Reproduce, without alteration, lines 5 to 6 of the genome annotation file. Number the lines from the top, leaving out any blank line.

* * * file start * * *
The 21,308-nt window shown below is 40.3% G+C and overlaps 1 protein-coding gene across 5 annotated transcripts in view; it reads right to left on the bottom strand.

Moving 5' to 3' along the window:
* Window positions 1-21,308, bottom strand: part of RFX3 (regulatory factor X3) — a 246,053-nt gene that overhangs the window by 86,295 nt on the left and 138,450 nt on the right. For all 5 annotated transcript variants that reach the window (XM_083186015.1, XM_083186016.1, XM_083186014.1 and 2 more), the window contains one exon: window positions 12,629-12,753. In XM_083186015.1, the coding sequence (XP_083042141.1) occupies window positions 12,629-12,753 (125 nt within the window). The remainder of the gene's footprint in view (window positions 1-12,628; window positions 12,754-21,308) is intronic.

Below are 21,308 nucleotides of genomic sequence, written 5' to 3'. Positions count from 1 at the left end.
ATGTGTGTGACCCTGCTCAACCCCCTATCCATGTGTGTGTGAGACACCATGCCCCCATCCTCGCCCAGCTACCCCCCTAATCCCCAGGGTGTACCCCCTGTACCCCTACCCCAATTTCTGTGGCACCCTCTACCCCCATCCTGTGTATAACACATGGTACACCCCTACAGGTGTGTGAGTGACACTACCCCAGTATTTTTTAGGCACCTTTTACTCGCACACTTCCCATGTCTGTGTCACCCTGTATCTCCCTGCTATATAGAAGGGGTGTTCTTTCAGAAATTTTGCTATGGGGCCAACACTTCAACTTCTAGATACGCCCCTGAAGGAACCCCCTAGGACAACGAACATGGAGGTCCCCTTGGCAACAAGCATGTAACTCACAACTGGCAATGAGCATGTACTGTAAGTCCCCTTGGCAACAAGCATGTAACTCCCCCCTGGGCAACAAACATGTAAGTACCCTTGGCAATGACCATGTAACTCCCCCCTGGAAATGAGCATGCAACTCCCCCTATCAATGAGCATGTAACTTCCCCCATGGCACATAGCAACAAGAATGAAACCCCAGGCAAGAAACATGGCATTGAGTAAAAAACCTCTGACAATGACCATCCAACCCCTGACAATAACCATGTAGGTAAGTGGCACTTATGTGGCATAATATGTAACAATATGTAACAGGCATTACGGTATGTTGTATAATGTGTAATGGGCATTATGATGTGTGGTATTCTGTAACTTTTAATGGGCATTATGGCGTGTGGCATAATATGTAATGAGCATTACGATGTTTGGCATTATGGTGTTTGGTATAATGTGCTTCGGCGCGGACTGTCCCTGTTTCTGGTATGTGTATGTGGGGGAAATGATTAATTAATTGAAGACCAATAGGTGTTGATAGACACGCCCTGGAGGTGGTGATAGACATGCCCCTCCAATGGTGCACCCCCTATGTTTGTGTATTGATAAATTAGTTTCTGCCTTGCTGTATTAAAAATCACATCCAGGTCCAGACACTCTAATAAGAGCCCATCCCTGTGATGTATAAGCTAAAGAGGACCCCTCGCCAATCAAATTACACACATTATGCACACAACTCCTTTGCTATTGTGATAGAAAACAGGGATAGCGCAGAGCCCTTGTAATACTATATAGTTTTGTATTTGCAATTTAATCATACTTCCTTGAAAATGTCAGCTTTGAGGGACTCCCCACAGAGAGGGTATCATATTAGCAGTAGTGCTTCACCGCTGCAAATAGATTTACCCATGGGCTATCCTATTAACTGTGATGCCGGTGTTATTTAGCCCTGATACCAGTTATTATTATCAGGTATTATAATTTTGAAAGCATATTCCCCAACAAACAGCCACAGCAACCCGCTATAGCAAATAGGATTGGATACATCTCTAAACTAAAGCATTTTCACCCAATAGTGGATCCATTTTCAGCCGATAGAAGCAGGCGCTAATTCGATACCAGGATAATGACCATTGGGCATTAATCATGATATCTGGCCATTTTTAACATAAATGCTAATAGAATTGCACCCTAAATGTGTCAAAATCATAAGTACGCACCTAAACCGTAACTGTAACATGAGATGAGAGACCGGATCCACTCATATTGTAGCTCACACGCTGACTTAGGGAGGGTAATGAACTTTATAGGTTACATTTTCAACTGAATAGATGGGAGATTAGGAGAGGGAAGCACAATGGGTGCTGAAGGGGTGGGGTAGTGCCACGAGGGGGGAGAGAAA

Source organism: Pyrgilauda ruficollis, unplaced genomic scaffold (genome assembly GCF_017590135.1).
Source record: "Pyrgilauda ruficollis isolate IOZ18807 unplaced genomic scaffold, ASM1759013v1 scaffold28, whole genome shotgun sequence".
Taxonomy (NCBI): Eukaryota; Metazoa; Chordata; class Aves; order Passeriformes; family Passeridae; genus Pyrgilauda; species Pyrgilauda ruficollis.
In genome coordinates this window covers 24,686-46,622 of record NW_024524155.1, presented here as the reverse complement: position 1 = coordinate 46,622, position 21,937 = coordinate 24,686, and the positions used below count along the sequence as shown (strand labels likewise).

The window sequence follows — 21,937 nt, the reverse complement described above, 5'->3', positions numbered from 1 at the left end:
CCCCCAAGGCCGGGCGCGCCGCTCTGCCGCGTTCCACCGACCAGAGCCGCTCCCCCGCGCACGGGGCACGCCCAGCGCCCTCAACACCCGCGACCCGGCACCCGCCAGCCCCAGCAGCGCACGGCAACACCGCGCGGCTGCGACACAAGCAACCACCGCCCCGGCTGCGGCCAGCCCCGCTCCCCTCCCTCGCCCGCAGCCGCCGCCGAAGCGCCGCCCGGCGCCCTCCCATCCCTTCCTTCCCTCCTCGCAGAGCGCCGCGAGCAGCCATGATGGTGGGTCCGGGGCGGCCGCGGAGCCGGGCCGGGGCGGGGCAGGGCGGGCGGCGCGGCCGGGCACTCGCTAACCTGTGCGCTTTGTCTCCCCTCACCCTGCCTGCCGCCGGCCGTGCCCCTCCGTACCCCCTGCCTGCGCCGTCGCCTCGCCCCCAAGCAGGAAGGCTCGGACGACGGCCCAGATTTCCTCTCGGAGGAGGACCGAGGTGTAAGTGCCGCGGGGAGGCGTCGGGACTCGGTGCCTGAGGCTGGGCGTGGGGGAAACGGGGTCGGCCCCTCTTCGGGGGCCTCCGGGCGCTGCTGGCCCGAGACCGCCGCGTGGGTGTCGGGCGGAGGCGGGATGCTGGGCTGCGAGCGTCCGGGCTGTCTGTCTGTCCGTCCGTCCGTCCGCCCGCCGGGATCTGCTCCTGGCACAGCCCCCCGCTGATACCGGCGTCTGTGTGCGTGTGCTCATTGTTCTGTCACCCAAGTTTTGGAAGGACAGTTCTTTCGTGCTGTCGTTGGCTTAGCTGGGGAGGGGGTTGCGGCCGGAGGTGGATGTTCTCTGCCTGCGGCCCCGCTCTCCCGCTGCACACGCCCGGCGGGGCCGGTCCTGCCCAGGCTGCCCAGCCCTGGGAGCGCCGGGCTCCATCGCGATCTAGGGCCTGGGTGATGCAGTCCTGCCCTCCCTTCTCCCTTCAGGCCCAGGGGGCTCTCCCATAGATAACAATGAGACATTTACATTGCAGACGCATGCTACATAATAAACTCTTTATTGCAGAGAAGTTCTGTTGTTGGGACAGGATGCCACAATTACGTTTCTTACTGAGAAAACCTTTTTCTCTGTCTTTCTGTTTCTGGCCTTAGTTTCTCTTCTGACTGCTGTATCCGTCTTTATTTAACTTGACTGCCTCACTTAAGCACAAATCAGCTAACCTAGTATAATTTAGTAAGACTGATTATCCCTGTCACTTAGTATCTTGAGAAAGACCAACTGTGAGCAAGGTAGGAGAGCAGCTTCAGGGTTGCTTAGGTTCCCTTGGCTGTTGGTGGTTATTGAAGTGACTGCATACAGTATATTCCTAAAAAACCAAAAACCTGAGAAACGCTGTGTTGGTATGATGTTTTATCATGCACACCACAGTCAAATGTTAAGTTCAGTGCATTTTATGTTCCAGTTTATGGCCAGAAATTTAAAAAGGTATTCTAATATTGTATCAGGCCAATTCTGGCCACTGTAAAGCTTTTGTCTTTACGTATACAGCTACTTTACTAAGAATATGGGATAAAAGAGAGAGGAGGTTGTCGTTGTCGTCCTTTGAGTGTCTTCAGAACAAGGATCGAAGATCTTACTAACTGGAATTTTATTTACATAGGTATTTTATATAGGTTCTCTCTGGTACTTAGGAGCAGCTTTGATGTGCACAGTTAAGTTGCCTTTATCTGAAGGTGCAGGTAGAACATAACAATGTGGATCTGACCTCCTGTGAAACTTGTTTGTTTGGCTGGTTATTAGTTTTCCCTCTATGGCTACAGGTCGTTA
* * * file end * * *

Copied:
ATGTGTGTGACCCTGCTCAACCCCCTATCCATGTGTGTGTGAGACACCATGCCCCCATCCTCGCCCAGCTACCCCCCTAATCCCCAGGGTGTACCCCCTGTACCCCTACCCCAATTTCTGTGGCACCCTCTACCCCCATCCTGTGTATAACACATGGTACACCCCTACAGGTGTGTGAGTGACACTACCCCAGTATTTTTTAGGCACCTTTTACTCGCACACTTCCCATGTCTGTGTCACCCTGTATCTCCCTGCTATATAGAAGGGGTGTTCTTTCAGAAATTTTGCTATGGGGCCAACACTTCAACTTCTAGATACGCCCCTGAAGGAACCCCCTAGGACAACGAACATGGAGGTCCCCTTGGCAACAAGCATGTAACTCACAACTGGCAATGAGCATGTACTGTAAGTCCCCTTGGCAACAAGCATGTAACTCCCCCCTGGGCAACAAACATGTAAGTACCCTTGGCAATGACCATGTAACTCCCCCCTGGAAATGAGCATGCAACTCCCCCTATCAATGAGCATGTAACTTCCCCCATGGCACATAGCAACAAGAATGAAACCCCAGGCAAGAAACATGGCATTGAGTAAAAAACCTCTGACAATGACCATCCAACCCCTGACAATAACCATGTAGGTAAGTGGCACTTATGTGGCATAATATGTAACAATATGTAACAGGCATTACGGTATGTTGTATAATGTGTAATGGGCATTATGATGTGTGGTATTCTGTAACTTTTAATGGGCATTATGGCGTGTGGCATAATATGTAATGAGCATTACGATGTTTGGCATTATGGTGTTTGGTATAATGTGCTTCGGCGCGGACTGTCCCTGTTTCTGGTATGTGTATGTGGGGGAAATGATTAATTAATTGAAGACCAATAGGTGTTGATAGACACGCCCTGGAGGTGGTGATAGACATGCCCCTCCAATGGTGCACCCCCTATGTTTGTGTATTGATAAATTAGTTTCTGCCTTGCTGTATTAAAAATCACATCCAGGTCCAGACACTCTAATAAGAGCCCATCCCTGTGATGTATAAGCTAAAGAGGACCCCTCGCCAATCAAATTACACACATTATGCACACAACTCCTTTGCTATTGTGATAGAAAACAGGGATAGCGCAGAGCCCTTGTAATACTATATAGTTTTGTATTTGCAATTTAATCATACTTCCTTGAAAATGTCAGCTTTGAGGGACTCCCCACAGAGAGGGTATCATATTAGCAGTAGTGCTTCACCGCTGCAAATAGATTTACCCATGGGCTATCCTATTAACTGTGATGCCGGTGTTATTTAGCCCTGATACCAGTTATTATTATCAGGTATTATAATTTTGAAAGCATATTCCCCAACAAACAGCCACAGCAACCCGCTATAGCAAATAGGATTGGATACATCTCTAAACTAAAGCATTTTCACCCAATAGTGGATCCATTTTCAGCCGATAGAAGCAGGCGCTAATTCGATACCAGGATAATGACCATTGGGCATTAATCATGATATCTGGCCATTTTTAACATAAATGCTAATAGAATTGCACCCTAAATGTGTCAAAATCATAAGTACGCACCTAAACCGTAACTGTAACATGAGATGAGAGACCGGATCCACTCATATTGTAGCTCACACGCTGACTTAGGGAGGGTAATGAACTTTATAGGTTACATTTTCAACTGAATAGATGGGAGATTAGGAGAGGGAAGCACAATGGGTGCTGAAGGGGTGGGGTAGTGCCACGAGGGGGGAGAGAAA

Source organism: Pyrgilauda ruficollis, unplaced genomic scaffold (genome assembly GCF_017590135.1).